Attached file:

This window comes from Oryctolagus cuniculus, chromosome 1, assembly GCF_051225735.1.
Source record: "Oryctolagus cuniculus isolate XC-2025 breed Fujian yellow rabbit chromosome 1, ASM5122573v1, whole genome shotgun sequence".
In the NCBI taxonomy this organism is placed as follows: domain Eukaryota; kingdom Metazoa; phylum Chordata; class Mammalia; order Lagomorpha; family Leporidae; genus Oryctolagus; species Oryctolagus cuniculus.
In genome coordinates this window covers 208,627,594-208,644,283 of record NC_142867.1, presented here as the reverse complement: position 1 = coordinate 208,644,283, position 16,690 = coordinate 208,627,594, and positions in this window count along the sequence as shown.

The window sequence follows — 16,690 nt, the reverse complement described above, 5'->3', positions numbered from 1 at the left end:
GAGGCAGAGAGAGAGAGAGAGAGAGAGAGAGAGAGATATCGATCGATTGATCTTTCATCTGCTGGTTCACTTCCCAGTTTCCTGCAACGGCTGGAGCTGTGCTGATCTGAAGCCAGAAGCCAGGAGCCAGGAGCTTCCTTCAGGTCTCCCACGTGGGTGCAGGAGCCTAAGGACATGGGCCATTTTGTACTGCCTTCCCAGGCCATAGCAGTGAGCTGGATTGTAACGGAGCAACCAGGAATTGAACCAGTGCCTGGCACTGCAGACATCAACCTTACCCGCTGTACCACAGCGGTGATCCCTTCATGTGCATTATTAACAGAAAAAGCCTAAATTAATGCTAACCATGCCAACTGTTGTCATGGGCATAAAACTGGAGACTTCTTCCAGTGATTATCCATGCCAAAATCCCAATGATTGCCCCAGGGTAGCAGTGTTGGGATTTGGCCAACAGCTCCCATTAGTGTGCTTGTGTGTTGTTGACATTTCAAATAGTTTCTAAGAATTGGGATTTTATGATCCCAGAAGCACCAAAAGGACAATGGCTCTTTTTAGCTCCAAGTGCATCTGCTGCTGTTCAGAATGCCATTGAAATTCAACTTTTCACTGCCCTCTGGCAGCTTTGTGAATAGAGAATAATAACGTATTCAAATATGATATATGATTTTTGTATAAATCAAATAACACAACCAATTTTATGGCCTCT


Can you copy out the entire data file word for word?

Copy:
This window comes from Oryctolagus cuniculus, chromosome 1, assembly GCF_051225735.1.
Source record: "Oryctolagus cuniculus isolate XC-2025 breed Fujian yellow rabbit chromosome 1, ASM5122573v1, whole genome shotgun sequence".
In the NCBI taxonomy this organism is placed as follows: domain Eukaryota; kingdom Metazoa; phylum Chordata; class Mammalia; order Lagomorpha; family Leporidae; genus Oryctolagus; species Oryctolagus cuniculus.
In genome coordinates this window covers 208,627,594-208,644,283 of record NC_142867.1, presented here as the reverse complement: position 1 = coordinate 208,644,283, position 16,690 = coordinate 208,627,594, and positions in this window count along the sequence as shown.

The window sequence follows — 16,690 nt, the reverse complement described above, 5'->3', positions numbered from 1 at the left end:
GAGGCAGAGAGAGAGAGAGAGAGAGAGAGAGAGAGATATCGATCGATTGATCTTTCATCTGCTGGTTCACTTCCCAGTTTCCTGCAACGGCTGGAGCTGTGCTGATCTGAAGCCAGAAGCCAGGAGCCAGGAGCTTCCTTCAGGTCTCCCACGTGGGTGCAGGAGCCTAAGGACATGGGCCATTTTGTACTGCCTTCCCAGGCCATAGCAGTGAGCTGGATTGTAACGGAGCAACCAGGAATTGAACCAGTGCCTGGCACTGCAGACATCAACCTTACCCGCTGTACCACAGCGGTGATCCCTTCATGTGCATTATTAACAGAAAAAGCCTAAATTAATGCTAACCATGCCAACTGTTGTCATGGGCATAAAACTGGAGACTTCTTCCAGTGATTATCCATGCCAAAATCCCAATGATTGCCCCAGGGTAGCAGTGTTGGGATTTGGCCAACAGCTCCCATTAGTGTGCTTGTGTGTTGTTGACATTTCAAATAGTTTCTAAGAATTGGGATTTTATGATCCCAGAAGCACCAAAAGGACAATGGCTCTTTTTAGCTCCAAGTGCATCTGCTGCTGTTCAGAATGCCATTGAAATTCAACTTTTCACTGCCCTCTGGCAGCTTTGTGAATAGAGAATAATAACGTATTCAAATATGATATATGATTTTTGTATAAATCAAATAACACAACCAATTTTATGGCCTCT